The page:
Yarrow, Duizendblad, woundwort, staunch weed, nosebleed,carpenter’s weed
Europe,Asia,North & central america
Harvest young yarrow leaves in the spring before the plant flowers, gather the mature flowers when the plant is in full bloom. Harvest in the morning after the dew dries and before the suns heat evoparates the volatile oils
“It is both cooling and warming, fluid generating and controlling. Remedies with contradictory but complementary properties are often of great utility since they are able to normalize opposing conditions. This is true for yarrow.(1)
Yarrow has been used for thousands of years and has a rich history of healing properties. Fossilized yarrow pollen has been found in burial caves dating back 60,000 years, indicating its use in early civilizations. Yarrow is known as a vulnerary, meaning it stimulates wound healing, and has been given nicknames such as Soldier’s Woundwort and Knight’s Milfoil. In Greek mythology, it is said that Achilles was dipped into a vat of yarrow tea as a baby to protect him from harm.(2)
Yarrow is a plant with a rich history of use in both medicine and magic. In Chinese culture, it is believed to have special powers, such as the ability to brighten the eyes and promote intelligence. Yarrow is also said to balance yin and yang and facilitate the connection between heaven and earth. In fact, it is even rumored to grow around the grave of Confucius and is used in the practice of I Ching divination. With such a colorful history, it's no wonder that yarrow continues to be valued and used today.(3)
Yarrow has been used for centuries for its healing properties, particularly for its ability to stop bleeding and promote wound healing. It was even used by soldiers in ancient Greece and during the American Civil War to treat their wounds. Yarrow is also known for its antiseptic, antimicrobial, anti-inflammatory, and analgesic properties, making it a valuable addition to any first aid kit. Its many benefits include preventing infection, reducing swelling, and easing pain in wounds. Yarrow is also commonly referred to as soldiers’ woundwort, staunch weed, nosebleed, woundwort, and carpenter’s weed.(4)
Yarrow is a versatile herb that offers a range of health benefits. Its antispasmodic properties make it useful for relieving menstrual cramps and reducing heavy menstrual flows. Additionally, yarrow's antimicrobial activity makes it effective in treating urinary tract infections (UTIs), as it acts as a diuretic and helps to flush out harmful bacteria. The herb's astringency also helps to tone the tissue of the urinary tract, promoting overall urinary health.(5)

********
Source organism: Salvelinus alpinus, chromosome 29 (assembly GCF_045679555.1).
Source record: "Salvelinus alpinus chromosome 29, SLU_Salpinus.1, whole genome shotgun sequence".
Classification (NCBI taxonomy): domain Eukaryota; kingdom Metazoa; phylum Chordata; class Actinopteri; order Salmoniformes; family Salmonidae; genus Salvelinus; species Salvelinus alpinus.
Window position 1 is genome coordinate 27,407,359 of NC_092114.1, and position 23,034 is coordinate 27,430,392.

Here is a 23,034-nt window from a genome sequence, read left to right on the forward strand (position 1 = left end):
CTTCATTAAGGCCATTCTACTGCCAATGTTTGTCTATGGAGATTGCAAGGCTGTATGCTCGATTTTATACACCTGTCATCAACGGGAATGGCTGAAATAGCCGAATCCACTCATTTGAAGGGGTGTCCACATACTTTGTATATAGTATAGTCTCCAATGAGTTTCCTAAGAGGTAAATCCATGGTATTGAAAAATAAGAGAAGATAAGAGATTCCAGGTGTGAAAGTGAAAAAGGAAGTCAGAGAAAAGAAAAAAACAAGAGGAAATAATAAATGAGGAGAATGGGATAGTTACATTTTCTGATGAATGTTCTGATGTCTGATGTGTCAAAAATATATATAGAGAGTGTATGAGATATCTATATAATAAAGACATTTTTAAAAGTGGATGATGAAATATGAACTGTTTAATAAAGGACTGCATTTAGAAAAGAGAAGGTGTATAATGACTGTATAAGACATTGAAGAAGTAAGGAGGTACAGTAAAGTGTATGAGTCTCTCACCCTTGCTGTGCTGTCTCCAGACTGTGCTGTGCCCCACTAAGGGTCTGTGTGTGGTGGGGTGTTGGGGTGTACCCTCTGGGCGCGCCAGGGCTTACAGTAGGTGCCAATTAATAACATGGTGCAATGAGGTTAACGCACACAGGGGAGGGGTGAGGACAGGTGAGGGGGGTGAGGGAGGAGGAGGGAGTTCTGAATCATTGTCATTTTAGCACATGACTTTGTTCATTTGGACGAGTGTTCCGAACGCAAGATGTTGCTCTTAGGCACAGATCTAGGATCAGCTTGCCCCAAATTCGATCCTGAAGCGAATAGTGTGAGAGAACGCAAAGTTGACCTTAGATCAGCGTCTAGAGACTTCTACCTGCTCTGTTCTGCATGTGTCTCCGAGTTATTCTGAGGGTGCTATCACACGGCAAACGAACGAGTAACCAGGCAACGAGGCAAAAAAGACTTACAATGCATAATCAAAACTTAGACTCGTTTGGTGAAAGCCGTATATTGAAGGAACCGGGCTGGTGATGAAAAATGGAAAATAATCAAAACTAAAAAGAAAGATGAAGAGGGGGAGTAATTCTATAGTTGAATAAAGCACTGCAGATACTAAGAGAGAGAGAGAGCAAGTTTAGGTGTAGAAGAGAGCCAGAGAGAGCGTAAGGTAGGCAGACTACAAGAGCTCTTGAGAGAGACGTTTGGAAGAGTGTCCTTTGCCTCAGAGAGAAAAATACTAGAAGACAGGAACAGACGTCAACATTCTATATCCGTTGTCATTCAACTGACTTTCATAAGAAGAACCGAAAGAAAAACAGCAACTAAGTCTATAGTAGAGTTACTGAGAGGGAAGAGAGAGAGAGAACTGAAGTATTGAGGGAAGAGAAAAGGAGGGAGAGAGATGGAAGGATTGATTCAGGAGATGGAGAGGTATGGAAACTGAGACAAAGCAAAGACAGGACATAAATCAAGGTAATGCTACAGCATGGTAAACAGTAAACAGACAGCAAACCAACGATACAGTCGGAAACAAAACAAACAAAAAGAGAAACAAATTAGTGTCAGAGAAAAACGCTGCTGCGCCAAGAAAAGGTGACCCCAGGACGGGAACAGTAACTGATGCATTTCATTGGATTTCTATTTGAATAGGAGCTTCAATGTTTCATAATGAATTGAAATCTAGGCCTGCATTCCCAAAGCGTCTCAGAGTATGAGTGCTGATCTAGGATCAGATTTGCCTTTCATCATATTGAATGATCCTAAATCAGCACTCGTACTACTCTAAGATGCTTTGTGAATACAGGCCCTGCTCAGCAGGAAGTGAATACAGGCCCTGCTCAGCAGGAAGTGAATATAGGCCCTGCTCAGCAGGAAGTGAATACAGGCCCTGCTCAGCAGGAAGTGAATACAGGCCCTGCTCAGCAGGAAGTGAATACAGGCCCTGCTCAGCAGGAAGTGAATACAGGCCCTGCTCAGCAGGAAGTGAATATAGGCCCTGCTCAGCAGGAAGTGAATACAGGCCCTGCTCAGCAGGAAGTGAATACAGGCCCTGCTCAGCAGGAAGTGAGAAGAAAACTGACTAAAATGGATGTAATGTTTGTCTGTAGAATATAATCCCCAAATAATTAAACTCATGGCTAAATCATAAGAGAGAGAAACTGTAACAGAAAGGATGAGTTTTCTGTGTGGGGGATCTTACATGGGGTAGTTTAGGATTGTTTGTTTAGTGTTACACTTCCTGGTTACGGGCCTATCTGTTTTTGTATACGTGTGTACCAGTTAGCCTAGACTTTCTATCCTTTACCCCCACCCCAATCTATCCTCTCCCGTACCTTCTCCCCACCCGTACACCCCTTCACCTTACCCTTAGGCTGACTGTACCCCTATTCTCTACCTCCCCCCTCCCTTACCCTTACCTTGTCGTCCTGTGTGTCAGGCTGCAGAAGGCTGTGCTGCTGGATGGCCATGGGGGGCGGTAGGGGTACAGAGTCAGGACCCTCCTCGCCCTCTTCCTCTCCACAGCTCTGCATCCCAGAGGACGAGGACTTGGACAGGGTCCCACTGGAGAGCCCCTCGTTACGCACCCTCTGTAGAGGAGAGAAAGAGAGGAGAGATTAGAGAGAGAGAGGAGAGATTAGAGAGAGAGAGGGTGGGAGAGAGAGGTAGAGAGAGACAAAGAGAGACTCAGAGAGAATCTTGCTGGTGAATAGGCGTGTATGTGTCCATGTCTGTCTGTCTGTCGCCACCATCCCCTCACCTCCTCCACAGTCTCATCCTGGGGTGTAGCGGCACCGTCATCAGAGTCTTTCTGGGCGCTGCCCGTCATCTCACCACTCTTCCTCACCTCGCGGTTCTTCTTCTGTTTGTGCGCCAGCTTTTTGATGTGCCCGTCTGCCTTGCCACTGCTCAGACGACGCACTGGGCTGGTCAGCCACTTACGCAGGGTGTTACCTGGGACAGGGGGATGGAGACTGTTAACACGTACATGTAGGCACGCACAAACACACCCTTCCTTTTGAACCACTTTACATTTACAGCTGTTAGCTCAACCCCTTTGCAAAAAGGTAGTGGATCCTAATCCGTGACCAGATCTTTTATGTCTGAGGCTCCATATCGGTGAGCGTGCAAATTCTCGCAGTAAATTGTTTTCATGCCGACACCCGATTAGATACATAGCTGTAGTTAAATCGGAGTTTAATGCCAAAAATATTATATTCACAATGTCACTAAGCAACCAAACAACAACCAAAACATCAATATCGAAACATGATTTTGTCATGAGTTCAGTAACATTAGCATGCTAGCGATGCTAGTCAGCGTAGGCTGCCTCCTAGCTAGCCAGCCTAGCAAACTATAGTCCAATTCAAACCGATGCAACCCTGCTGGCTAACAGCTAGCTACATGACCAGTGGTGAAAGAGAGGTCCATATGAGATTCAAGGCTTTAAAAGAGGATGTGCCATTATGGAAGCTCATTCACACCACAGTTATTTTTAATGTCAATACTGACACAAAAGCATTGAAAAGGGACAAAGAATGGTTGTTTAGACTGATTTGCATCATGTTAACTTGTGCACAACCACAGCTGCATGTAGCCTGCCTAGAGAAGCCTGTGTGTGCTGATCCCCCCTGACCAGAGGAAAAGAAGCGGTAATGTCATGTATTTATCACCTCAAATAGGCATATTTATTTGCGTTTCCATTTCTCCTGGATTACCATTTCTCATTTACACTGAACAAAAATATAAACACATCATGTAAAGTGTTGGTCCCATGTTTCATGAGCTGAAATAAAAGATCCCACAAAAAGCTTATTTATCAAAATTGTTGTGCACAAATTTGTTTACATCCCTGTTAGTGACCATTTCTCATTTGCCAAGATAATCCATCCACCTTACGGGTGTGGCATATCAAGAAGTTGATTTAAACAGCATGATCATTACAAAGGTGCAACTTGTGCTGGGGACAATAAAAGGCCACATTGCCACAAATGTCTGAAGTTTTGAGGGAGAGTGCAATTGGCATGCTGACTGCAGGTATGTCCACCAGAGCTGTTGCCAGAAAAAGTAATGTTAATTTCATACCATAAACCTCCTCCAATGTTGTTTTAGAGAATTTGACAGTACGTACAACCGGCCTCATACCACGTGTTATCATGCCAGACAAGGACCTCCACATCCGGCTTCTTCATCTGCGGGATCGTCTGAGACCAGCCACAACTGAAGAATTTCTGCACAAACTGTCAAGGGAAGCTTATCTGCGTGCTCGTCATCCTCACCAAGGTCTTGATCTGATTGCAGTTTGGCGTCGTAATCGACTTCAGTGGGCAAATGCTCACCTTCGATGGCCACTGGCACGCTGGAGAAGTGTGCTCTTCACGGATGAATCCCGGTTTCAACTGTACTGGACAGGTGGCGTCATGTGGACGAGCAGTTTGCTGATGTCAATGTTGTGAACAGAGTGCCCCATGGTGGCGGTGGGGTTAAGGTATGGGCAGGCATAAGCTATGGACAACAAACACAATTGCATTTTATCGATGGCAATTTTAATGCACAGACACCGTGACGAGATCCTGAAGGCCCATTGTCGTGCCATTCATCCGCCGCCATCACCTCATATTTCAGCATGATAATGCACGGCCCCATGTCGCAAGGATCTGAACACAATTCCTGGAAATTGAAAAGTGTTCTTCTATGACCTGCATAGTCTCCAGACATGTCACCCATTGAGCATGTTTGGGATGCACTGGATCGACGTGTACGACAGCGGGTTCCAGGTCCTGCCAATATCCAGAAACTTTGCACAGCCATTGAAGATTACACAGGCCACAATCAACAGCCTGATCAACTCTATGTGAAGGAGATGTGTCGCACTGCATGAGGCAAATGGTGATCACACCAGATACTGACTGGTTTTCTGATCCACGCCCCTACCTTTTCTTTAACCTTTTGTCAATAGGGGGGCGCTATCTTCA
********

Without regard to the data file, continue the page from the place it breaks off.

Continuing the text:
Yarrow is a powerful herb that can help combat colds and flu. Its antiviral properties make it an effective remedy for fevers, as it helps to stimulate circulation and promote sweating. This allows heat to escape the body, which can help to break the fever. Yarrow is best consumed as a hot tea to take advantage of its diaphoretic properties. Additionally, yarrow can be used to treat sinusitis and upper respiratory congestion. Its volatile oils help to promote healthy mucus flow and eliminate congestion, particularly in the sinuses. Its anti-inflammatory and astringent properties can also help to reduce swelling in sinus tissue, making it easier for mucus to flow.(6)
Adult Dose (7)
Infusion: 1-2 tsp dried aerial parts in 8 fl oz boiling water 3x/day. During fevers, 1-2 tsp dried aerial parts hourly
Yarrow is a plant that belongs to the Asteraceae family, and individuals who are sensitive to this plant family may also be sensitive to yarrow. It is important to note that yarrow is not recommended for use during pregnancy, and its safety has not been established for use during lactation. It is always best to consult with a healthcare provider before using any herbal remedies.(8)
(1) Wood, Matthew. The Earthwise Herbal. North Atlantic Books, 2009
(2) Krohn, Elise. “Yarrow.” Wildfoodsandmedicines.com, accessed online September 2016
(3) Bennett, R.R. (2014). The gift of healing herbs. Berkeley, CA: North Atlantic Books.
(4) Hoffmann, D. (2003). Medical herbalism: The science and practice of herbal medicine. Rochester, VT: Healing Arts Press.
(5) de la Forêt, R., & Han, E. (2020). Wild remedies: How to forage healing foods and craft your own herbal medicine. Carlsbad, CA: Hay House.
(6) Hardin, K.R. (n.d.). Yarrow: The woundwort. Retrieved from https://enchantersgreen.com/yarrow
(7) Bennett, R.R. (2014). The gift of healing herbs. Berkeley, CA: North Atlantic Books.
(8) Gardner, Z., & McGuffin, M. (2013). American Herbal Products Association’s botanical safety handbook (2nd ed.). Boca Raton, FL: CRC Press.
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